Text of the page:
3. Dynamic split: This is a novel mode that ReChord features, which allows you to play both chords and melody anywhere on the keyboard. You specify a length in semitones for a dynamic area that is supposed to contain the notes in a chord. Then, any time you press more than three keys on the keyboard, the notes in the area that starts with the lowest note you played, up to the specified length, are considered chord notes, and every note above this area is a melody note. The default (minimal) length of the chord area is 11 semitones (an octave), which guarantees that you can comfortably play any chord with one hand, but you can augment this length up to two octaves, if you are used to stretch your fingers over more than an octave when playing chords. It is probably convenient to keep the chord area length as small as possible, since this leaves more room for melody notes just above.
You can manage here the MIDI mappings for the Scanner to work with external MIDI controllers, the chord banks, the messaging system and ReChord deactivation.
Also, in this panel you are notified if there are new versions or updates of ReChord available, or other new ReChord-related information.
The MIDI Learn menu
MIDI Learn ON/OFF: Use this to control the ReChord Scanner with an external MIDI controller. While in “Learn ON” mode, all the elements in ReChord Scanner that can be MIDI mapped change their color to yellow. You may customize all the chord buttons, the transposition buttons and the Inversion Slider (make sure it is active). Clicking on one of these controls turns it to red and, while in this state, it waits for a MIDI message from the external controller. Then, on the external controller, press or slide the control that you wish to be assigned for that particular Scanner control. If successful, the Scanner control just learned turns back to yellow. When done, choose “LEARN OFF” in the Menu.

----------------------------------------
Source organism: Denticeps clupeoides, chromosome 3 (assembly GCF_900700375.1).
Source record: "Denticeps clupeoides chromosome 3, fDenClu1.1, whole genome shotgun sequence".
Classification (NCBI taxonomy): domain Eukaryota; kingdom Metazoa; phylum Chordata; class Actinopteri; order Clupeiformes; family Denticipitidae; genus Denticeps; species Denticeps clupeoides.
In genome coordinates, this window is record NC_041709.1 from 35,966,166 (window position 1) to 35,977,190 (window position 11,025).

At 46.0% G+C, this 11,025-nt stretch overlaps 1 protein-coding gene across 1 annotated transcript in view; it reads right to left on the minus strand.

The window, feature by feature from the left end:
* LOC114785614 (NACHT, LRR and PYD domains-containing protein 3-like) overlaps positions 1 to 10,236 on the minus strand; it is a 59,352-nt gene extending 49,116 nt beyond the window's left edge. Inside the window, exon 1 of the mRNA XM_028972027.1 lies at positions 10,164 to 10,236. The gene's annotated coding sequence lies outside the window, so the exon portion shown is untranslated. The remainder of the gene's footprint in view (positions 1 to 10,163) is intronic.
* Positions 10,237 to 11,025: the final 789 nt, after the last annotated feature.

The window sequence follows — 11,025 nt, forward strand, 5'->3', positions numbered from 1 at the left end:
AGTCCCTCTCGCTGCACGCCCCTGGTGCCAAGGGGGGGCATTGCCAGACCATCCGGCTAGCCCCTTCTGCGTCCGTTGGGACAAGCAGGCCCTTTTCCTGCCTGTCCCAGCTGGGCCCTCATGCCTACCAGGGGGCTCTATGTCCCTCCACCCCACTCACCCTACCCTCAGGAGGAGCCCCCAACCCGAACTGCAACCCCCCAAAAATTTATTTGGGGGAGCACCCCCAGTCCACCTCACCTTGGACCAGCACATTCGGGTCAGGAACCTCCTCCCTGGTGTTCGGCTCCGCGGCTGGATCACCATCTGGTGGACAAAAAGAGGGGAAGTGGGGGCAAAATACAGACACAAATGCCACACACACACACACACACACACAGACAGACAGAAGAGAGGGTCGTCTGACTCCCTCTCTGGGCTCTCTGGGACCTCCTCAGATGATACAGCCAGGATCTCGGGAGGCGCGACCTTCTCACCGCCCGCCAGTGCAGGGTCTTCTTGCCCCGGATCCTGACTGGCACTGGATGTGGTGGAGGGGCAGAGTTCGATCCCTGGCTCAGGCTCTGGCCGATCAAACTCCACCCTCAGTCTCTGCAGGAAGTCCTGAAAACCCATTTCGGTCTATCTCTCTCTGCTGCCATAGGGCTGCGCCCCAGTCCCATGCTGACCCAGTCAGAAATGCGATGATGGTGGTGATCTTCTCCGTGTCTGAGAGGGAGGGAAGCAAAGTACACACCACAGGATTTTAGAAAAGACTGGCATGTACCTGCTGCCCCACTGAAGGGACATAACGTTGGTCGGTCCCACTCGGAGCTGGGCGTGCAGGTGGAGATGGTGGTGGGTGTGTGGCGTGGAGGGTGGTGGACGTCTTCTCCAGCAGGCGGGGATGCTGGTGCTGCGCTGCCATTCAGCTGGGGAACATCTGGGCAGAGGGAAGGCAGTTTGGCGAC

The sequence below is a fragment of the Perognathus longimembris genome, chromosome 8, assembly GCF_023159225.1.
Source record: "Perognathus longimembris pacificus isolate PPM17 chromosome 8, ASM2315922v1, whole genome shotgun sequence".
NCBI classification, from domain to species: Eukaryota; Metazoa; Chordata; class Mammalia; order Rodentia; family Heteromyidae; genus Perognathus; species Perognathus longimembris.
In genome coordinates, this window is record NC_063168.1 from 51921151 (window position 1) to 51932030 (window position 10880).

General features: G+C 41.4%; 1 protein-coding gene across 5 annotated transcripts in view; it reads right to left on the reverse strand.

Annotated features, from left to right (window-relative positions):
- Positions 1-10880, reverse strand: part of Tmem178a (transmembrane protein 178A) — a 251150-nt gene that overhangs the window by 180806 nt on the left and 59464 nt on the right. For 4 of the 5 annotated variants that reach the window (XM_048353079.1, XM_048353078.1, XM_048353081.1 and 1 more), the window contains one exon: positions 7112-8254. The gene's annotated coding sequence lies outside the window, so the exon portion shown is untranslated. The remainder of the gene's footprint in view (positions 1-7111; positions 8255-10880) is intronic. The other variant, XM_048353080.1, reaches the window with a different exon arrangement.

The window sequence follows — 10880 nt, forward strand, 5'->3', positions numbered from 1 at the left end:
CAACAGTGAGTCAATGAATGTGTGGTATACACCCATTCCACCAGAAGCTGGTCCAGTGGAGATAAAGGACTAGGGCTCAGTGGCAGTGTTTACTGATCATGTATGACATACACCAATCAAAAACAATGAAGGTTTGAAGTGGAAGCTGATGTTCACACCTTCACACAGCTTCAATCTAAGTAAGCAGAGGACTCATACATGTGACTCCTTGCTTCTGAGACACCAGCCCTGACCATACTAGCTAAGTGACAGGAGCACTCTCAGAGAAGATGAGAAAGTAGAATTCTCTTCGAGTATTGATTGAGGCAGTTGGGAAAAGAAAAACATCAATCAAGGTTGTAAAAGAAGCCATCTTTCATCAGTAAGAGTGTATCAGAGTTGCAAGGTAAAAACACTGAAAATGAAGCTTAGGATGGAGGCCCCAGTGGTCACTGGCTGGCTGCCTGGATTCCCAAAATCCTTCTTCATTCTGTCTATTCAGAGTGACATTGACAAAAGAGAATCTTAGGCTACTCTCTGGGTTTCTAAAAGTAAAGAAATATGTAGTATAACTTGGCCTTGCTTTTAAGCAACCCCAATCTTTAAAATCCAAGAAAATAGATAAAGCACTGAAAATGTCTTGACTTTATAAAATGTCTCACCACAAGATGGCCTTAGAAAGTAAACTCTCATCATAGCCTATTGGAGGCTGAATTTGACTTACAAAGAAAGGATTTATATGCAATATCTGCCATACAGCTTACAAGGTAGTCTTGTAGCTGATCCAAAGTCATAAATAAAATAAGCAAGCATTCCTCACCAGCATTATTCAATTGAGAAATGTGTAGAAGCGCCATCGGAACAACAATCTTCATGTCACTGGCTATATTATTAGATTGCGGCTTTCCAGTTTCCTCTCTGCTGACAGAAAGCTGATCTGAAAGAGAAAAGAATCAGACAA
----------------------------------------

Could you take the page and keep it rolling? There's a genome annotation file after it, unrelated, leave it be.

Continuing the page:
The chord buttons accept both MIDI notes messages and CC messages from an external controller. However, if you assign MIDI notes to control the chord buttons, you will not be able to use the assigned notes normally, so they will not be played. Use the toggle button “CC/NOTES” in the Chord Button Panel to specify if the chord buttons should be triggered by CC messages or NOTE messages. If the state of the button is “CC”, then note messages are considered normal notes and will not trigger chord buttons.